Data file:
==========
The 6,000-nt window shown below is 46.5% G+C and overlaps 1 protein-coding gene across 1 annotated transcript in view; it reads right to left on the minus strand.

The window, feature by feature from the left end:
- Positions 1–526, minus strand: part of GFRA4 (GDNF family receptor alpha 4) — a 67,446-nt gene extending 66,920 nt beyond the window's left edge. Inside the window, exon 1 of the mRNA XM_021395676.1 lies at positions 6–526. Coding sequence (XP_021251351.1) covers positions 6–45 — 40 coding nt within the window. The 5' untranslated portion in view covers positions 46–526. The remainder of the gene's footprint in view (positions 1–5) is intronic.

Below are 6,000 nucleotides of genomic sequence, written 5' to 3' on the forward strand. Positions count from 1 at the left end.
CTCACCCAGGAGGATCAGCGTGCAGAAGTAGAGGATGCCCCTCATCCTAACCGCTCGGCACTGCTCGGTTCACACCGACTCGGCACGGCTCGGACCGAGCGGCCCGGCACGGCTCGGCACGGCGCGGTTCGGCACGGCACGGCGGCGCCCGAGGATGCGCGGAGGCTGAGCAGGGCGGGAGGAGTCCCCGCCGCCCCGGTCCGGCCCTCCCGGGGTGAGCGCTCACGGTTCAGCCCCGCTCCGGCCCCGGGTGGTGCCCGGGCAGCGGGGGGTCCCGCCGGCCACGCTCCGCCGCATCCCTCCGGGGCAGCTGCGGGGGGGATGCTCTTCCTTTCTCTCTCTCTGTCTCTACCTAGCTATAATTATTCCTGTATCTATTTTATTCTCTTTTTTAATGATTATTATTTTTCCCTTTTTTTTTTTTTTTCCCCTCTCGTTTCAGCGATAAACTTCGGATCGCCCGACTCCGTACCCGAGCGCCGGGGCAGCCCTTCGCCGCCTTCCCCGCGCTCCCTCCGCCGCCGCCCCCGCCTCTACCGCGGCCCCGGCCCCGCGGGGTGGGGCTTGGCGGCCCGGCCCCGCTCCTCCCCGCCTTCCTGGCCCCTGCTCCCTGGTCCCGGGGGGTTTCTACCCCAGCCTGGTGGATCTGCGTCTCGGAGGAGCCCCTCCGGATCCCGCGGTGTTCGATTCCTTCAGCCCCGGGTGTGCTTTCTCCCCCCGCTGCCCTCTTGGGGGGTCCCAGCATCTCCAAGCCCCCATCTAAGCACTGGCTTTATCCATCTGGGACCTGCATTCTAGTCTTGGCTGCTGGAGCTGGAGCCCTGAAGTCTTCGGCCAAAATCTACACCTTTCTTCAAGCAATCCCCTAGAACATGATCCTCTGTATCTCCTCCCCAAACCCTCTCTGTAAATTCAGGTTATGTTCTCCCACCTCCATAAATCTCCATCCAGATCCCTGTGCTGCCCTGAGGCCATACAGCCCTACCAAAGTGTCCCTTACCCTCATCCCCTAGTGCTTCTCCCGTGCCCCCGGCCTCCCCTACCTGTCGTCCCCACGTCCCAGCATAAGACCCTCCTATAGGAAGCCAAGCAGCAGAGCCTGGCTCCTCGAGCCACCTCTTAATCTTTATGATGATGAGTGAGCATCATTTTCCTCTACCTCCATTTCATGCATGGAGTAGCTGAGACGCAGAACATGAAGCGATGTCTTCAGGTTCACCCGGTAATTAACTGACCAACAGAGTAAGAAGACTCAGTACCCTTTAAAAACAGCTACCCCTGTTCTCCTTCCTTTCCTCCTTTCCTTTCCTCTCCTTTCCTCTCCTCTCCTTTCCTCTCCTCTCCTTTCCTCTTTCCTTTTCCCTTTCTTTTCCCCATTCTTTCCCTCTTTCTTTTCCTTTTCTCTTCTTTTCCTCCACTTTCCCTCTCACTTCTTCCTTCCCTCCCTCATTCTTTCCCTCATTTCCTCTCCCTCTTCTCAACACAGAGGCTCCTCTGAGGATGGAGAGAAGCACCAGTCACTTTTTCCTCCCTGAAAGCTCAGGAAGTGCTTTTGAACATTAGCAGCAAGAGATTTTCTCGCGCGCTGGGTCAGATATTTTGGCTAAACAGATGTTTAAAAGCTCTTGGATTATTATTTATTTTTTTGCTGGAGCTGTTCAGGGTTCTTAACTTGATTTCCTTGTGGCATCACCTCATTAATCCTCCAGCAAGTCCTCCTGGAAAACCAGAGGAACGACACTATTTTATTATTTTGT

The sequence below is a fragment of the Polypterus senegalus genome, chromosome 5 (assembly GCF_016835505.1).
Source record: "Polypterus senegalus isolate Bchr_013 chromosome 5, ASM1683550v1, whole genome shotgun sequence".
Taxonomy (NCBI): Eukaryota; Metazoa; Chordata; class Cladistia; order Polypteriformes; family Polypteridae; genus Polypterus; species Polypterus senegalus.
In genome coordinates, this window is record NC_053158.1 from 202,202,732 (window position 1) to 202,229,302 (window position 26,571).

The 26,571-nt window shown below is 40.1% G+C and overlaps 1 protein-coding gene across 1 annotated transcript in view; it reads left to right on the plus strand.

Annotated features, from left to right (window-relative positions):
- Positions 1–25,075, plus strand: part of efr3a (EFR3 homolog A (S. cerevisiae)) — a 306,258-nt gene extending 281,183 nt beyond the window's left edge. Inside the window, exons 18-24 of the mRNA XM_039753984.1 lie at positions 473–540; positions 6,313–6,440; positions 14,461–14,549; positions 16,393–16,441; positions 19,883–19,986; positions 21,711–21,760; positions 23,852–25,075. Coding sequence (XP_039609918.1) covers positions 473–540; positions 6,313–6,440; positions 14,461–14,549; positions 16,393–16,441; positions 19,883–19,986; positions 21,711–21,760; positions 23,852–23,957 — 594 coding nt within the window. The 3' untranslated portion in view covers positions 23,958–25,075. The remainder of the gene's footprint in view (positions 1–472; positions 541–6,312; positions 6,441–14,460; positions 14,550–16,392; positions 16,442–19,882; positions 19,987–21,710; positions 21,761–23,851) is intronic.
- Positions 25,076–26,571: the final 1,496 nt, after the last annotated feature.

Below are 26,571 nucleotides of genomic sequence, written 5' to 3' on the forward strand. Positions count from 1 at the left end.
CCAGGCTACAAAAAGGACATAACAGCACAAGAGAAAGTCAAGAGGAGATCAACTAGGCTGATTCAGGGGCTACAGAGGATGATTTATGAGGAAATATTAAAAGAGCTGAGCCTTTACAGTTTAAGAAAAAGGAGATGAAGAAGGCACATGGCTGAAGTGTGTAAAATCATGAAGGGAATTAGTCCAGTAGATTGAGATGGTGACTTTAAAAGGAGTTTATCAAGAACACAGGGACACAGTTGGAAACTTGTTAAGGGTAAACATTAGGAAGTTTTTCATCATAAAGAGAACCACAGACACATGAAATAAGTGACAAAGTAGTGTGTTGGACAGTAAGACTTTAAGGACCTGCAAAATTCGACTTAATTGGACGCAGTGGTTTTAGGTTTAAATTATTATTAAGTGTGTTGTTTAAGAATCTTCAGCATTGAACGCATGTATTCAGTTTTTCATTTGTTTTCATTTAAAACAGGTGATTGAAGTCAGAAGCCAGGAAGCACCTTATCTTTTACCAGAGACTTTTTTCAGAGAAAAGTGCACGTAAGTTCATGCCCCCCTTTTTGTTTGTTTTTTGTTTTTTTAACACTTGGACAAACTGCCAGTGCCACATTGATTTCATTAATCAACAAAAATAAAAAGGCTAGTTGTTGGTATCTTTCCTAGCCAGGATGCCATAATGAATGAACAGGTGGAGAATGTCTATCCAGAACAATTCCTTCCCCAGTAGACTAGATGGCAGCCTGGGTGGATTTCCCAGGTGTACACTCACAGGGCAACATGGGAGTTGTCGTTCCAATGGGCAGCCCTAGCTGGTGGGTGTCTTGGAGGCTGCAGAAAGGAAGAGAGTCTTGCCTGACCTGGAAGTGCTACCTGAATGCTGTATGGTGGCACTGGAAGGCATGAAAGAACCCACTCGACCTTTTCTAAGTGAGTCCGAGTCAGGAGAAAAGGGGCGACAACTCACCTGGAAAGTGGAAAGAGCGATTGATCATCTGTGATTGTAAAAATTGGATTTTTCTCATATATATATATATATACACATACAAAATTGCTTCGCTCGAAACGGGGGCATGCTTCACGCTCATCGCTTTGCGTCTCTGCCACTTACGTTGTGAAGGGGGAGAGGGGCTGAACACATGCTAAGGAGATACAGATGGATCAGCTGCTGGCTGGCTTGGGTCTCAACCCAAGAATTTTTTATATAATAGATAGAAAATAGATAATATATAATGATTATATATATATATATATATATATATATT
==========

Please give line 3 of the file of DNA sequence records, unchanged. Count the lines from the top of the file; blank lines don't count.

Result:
- Positions 1–526, minus strand: part of GFRA4 (GDNF family receptor alpha 4) — a 67,446-nt gene extending 66,920 nt beyond the window's left edge. Inside the window, exon 1 of the mRNA XM_021395676.1 lies at positions 6–526. Coding sequence (XP_021251351.1) covers positions 6–45 — 40 coding nt within the window. The 5' untranslated portion in view covers positions 46–526. The remainder of the gene's footprint in view (positions 1–5) is intronic.